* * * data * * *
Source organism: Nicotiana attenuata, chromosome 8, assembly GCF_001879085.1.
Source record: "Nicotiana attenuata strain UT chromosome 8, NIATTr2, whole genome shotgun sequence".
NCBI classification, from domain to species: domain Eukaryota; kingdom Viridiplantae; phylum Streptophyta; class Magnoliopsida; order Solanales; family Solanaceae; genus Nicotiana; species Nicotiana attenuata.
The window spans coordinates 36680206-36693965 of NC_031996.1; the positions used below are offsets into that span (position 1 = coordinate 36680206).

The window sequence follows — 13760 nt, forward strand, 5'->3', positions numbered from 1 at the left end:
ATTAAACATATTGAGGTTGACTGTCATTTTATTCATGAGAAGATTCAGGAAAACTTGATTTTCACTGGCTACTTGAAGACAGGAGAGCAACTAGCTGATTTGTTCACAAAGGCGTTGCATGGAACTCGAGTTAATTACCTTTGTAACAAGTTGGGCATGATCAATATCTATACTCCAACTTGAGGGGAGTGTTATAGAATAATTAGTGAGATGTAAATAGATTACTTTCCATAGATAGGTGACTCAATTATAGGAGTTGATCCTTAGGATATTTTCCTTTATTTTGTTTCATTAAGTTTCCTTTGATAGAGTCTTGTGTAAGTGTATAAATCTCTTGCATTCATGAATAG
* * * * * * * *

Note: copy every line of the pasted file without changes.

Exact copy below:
Source organism: Nicotiana attenuata, chromosome 8, assembly GCF_001879085.1.
Source record: "Nicotiana attenuata strain UT chromosome 8, NIATTr2, whole genome shotgun sequence".
NCBI classification, from domain to species: domain Eukaryota; kingdom Viridiplantae; phylum Streptophyta; class Magnoliopsida; order Solanales; family Solanaceae; genus Nicotiana; species Nicotiana attenuata.
The window spans coordinates 36680206-36693965 of NC_031996.1; the positions used below are offsets into that span (position 1 = coordinate 36680206).

The window sequence follows — 13760 nt, forward strand, 5'->3', positions numbered from 1 at the left end:
ATTAAACATATTGAGGTTGACTGTCATTTTATTCATGAGAAGATTCAGGAAAACTTGATTTTCACTGGCTACTTGAAGACAGGAGAGCAACTAGCTGATTTGTTCACAAAGGCGTTGCATGGAACTCGAGTTAATTACCTTTGTAACAAGTTGGGCATGATCAATATCTATACTCCAACTTGAGGGGAGTGTTATAGAATAATTAGTGAGATGTAAATAGATTACTTTCCATAGATAGGTGACTCAATTATAGGAGTTGATCCTTAGGATATTTTCCTTTATTTTGTTTCATTAAGTTTCCTTTGATAGAGTCTTGTGTAAGTGTATAAATCTCTTGCATTCATGAATAG